For more information on Special Assessments, call 775-334-3332.
The City of Reno is on a very active program to repair the city’s streets. The Pavement Management Program has inspectors who physically walk and expect the condition of the pavement throughout the city. Last year they evaluated more than 250 miles of streets. Based on these evaluations, streets that require a complete reconstruction are identified. In conjunction with the street reconstruction, Public Works Engineers go out and evaluate the other parts of the street infrastructure such as the curbs, gutters and sidewalks. If in fact maintenance is required on curbs and gutters, then these are added to the street rehabilitation program.
The City Council created repair criteria based on factors relating to the safety of pedestrians on the sidewalks and adjacent driveway approaches. Since the property owner is responsible for the maintenance of his/her sidewalk and adjacent driveway approach, the liability is the property owner’s. The requirement of the property owner to maintain the sidewalk is spelled out in the Nevada Revised Statutes 278.02313 and the Reno Municipal Code 12.20.0005. However, once the City identifies a safety hazard and does nothing about it, the liability shifts to the City. Therefore, the City has two choices; order the property owner to do the work immediately or create a special assessment district to help defray the cost of the repairs to the property owner over a longer period of time, usually ten (10) years.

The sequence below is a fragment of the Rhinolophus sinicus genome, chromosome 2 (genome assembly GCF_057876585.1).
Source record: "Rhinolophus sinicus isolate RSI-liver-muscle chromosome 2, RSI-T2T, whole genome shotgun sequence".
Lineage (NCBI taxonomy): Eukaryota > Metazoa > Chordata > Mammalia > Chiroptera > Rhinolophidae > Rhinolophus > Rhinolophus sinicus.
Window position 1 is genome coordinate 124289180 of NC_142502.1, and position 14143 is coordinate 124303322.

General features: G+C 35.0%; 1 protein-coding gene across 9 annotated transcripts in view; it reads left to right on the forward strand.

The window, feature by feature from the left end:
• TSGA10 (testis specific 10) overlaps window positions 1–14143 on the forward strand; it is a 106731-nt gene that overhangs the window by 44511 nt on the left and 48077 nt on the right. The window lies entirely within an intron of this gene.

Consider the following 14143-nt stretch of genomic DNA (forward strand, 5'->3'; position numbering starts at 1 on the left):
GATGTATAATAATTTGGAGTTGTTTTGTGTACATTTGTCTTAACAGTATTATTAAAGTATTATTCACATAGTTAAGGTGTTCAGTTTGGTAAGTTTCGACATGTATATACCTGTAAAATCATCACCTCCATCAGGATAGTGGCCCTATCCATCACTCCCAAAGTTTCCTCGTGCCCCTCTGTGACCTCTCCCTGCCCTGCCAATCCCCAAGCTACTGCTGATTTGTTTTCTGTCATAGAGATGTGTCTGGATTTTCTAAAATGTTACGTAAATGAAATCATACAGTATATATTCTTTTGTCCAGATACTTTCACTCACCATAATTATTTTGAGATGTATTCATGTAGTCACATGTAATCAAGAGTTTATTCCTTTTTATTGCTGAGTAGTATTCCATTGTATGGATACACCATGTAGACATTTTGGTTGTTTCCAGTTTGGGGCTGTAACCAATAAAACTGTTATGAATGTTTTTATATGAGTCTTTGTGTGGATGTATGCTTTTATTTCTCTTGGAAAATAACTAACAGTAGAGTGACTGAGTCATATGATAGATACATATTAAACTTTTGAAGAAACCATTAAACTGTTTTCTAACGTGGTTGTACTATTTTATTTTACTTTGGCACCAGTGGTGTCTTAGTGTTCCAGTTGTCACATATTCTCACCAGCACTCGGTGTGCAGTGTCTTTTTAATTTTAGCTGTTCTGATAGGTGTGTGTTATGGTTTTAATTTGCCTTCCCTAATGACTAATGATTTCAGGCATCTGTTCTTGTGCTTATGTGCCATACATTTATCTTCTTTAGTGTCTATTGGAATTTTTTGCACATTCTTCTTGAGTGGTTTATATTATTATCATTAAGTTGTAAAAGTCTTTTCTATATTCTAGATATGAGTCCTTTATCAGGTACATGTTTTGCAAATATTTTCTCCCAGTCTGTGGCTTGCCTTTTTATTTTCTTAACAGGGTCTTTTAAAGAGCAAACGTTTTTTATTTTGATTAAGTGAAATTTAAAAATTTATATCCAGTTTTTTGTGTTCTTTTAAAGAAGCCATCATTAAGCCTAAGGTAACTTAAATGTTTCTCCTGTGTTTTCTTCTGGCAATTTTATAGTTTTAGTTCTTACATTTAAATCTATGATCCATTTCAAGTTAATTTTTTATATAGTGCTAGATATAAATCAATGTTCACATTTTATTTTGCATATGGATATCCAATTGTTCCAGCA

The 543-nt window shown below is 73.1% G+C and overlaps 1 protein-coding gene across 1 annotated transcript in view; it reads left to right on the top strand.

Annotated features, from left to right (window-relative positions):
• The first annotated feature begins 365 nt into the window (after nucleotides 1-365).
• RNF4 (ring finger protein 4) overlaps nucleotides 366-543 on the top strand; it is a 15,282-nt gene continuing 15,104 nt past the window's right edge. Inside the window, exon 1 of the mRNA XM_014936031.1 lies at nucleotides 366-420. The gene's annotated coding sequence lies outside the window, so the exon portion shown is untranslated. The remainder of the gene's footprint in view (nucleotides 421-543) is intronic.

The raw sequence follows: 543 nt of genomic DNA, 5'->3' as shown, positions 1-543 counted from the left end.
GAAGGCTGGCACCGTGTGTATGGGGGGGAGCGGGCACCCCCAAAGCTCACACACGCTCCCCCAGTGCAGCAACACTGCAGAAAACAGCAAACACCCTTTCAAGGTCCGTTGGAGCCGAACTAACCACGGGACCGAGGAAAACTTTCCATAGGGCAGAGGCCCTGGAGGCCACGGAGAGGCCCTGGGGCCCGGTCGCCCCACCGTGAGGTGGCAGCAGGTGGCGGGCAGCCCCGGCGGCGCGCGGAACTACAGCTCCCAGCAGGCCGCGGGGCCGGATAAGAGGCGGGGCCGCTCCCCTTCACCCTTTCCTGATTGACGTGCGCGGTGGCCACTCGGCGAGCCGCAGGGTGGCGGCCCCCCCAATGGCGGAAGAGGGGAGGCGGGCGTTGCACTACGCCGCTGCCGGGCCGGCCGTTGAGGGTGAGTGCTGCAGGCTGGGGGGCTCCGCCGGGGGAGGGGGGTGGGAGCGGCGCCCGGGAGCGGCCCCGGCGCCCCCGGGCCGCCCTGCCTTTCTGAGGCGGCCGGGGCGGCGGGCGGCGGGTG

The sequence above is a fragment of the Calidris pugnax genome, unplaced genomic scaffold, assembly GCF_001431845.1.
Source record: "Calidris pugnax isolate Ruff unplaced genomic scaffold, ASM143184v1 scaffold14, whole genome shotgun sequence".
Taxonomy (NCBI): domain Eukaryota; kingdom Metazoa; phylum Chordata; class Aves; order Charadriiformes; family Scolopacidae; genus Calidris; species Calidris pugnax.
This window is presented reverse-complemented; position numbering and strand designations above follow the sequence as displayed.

If the City Council desires to proceed with the assessment district, they direct the City Engineer to create plans and an estimate of costs to be charged to the various property owners within the project areas. Public Works Engineers then start creating the plans a drawing to do the work. They also prepare an estimate of the work to be done and present this to the Assessment District Coordinator. The Assessment District Coordinator then places estimated item costs to the work to be done and creates an estimated assessment roll. The estimated item costs are usually high enough to include design, inspection and processing fees that will be associated with the project.
The next step requires the City Council to adopt a Provisional Order Resolution indicating a determination by the City Council to go forward with the creation of the Special Assessment District and to set the date of the public hearing. The estimated assessments and plans are filed with the City Clerk the day before the Council meeting adopting the Provisional Order Resolution. After these actions by the City Council, the Assessment District Coordinator prepares the “Notice of Public Hearing” and an informational letter informing the property owner of the estimated assessment. In addition, an invitation to a “Public Meeting” with Public Works staff to discuss the assessment district and the street rehabilitation project is included. These letters are then mailed no less than twenty (20) days prior to the Public Hearing.
The Public Hearing Notice provides a detailed explanation of how the assessment district will work. It also provides information on how to protest or object to the creation of the district or the amount of your assessment. If you are financially concerned about not being able to make payments, there is information on how to apply for an Exemption from Paying Assessment.